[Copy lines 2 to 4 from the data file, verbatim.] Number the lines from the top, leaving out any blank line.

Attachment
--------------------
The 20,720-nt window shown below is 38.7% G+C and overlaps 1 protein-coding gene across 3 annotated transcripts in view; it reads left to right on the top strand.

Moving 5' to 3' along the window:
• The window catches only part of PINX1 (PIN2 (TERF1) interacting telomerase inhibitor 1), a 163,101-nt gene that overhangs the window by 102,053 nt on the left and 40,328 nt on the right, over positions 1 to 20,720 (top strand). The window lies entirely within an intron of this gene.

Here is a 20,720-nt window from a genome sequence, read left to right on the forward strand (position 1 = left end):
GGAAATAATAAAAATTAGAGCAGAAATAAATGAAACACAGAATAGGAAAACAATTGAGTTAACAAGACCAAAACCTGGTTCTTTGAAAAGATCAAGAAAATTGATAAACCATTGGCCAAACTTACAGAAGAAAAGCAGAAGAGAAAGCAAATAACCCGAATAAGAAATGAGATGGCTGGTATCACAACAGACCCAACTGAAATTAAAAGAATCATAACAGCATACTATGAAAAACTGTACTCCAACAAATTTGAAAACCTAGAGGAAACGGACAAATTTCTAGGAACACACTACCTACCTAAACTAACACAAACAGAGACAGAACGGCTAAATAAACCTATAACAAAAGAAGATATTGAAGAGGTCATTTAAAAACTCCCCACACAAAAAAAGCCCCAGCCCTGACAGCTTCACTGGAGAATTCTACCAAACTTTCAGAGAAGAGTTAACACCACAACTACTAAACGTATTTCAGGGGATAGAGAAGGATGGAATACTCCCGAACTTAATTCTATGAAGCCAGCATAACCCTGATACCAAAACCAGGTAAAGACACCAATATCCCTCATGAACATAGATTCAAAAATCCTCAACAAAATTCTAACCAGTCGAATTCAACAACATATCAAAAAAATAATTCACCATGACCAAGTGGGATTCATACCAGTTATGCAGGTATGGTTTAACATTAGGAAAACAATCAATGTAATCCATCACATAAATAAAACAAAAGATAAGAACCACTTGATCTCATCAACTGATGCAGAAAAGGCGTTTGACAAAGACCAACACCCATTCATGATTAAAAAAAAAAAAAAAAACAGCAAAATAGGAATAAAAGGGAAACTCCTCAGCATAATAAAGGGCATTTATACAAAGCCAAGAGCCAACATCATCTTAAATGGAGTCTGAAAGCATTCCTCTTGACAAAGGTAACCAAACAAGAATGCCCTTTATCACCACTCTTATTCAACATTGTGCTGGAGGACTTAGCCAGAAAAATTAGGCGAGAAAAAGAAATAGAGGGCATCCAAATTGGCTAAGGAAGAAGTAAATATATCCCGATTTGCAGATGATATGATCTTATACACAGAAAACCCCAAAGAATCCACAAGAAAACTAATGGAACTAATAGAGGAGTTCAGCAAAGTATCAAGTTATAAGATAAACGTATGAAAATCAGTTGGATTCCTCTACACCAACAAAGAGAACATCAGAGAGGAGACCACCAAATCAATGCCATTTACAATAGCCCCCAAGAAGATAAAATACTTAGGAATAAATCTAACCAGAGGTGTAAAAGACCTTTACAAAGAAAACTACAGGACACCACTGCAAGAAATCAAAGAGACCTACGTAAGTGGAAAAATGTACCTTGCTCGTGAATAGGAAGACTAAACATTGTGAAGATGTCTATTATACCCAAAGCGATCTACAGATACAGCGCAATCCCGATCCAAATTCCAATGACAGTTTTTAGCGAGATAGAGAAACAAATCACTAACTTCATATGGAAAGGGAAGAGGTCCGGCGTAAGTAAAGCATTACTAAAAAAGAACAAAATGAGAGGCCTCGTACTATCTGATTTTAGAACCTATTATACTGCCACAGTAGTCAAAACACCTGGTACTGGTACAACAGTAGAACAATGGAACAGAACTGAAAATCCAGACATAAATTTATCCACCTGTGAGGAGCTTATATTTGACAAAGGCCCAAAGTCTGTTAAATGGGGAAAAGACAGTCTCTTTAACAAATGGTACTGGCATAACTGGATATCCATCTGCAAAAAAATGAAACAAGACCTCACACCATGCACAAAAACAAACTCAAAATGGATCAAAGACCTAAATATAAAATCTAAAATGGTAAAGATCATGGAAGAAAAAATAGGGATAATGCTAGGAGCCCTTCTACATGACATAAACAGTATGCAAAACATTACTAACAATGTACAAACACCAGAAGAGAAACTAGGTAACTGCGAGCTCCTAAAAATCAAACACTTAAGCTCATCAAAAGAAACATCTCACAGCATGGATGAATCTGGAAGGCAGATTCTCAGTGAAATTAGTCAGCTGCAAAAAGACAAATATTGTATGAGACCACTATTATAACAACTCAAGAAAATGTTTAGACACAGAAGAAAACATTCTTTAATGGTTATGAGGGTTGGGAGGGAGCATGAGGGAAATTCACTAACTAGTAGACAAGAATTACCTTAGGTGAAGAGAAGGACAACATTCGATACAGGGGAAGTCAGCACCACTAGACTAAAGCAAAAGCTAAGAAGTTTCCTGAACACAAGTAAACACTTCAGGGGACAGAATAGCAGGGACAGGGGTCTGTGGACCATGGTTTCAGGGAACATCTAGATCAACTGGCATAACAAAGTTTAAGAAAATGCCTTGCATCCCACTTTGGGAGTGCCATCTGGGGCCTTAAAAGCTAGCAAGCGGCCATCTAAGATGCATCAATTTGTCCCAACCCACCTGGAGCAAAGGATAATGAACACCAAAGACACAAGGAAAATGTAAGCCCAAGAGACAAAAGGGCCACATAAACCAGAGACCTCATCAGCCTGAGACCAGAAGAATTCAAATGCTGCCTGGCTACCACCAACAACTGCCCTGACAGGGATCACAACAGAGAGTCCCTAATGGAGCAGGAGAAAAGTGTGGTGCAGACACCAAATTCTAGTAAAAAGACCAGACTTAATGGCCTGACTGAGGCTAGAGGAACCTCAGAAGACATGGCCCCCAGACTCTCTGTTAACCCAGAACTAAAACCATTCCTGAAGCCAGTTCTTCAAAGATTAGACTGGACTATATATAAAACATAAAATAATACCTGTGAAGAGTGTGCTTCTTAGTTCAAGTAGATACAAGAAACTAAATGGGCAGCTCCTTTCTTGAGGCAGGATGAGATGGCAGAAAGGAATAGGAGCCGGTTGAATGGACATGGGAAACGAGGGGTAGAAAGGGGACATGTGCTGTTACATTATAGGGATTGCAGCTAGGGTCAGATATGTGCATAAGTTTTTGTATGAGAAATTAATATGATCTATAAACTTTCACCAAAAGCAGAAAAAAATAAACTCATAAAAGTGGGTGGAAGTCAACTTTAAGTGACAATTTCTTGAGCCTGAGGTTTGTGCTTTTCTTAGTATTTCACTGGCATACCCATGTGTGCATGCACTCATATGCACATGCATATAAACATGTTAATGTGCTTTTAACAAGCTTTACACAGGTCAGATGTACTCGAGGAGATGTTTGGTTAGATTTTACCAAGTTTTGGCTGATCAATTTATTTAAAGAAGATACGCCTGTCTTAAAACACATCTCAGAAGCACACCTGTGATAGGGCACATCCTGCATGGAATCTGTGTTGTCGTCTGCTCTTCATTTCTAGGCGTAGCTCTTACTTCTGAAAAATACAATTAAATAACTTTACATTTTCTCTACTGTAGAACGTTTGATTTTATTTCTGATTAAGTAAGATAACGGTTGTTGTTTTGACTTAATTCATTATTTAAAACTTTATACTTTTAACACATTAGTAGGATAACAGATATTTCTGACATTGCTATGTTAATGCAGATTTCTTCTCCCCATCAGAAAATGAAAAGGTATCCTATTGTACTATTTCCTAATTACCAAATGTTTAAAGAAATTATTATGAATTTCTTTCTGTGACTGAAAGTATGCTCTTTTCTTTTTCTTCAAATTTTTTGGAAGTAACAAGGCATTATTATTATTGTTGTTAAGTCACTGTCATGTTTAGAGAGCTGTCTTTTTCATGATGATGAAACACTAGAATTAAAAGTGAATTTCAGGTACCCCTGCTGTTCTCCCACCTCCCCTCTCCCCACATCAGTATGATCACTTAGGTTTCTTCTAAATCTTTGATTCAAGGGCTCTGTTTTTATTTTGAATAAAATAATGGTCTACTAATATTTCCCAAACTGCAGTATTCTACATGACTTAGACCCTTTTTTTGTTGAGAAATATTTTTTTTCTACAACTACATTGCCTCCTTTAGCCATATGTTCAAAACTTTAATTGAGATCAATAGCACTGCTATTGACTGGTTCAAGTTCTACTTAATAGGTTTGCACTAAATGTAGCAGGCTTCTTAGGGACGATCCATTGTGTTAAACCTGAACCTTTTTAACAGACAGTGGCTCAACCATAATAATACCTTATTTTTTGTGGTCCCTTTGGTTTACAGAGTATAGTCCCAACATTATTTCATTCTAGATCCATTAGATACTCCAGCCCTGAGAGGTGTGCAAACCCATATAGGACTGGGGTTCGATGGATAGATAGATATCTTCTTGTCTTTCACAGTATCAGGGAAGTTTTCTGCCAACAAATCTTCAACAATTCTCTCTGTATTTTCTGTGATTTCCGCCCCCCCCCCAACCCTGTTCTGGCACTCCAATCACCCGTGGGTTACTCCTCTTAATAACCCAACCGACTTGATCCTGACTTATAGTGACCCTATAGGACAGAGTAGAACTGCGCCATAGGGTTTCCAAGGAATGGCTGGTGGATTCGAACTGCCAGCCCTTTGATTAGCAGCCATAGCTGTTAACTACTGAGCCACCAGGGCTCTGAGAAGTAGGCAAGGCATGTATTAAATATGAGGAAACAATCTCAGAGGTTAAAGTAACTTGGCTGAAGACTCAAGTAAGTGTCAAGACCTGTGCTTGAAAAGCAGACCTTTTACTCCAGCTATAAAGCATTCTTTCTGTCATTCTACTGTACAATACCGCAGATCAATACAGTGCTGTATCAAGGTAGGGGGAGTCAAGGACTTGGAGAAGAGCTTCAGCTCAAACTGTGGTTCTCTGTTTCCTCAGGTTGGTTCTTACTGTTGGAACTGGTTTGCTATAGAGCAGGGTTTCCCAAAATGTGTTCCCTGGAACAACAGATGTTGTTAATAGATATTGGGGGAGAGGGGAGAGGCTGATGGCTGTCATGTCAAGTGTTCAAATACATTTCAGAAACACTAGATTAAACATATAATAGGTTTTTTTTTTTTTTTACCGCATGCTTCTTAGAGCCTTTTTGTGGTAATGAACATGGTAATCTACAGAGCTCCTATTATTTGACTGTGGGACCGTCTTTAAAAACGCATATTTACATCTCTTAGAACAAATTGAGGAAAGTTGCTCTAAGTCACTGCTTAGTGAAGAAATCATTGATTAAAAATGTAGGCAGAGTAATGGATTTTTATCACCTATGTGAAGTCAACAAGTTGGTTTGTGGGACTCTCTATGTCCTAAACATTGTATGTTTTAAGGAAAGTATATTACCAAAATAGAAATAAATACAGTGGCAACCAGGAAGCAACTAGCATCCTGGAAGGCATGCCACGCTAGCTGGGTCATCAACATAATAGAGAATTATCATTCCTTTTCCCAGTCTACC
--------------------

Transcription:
Moving 5' to 3' along the window:
• The window catches only part of PINX1 (PIN2 (TERF1) interacting telomerase inhibitor 1), a 163,101-nt gene that overhangs the window by 102,053 nt on the left and 40,328 nt on the right, over positions 1 to 20,720 (top strand). The window lies entirely within an intron of this gene.

Here is a 20,720-nt window from a genome sequence, read left to right on the forward strand (position 1 = left end):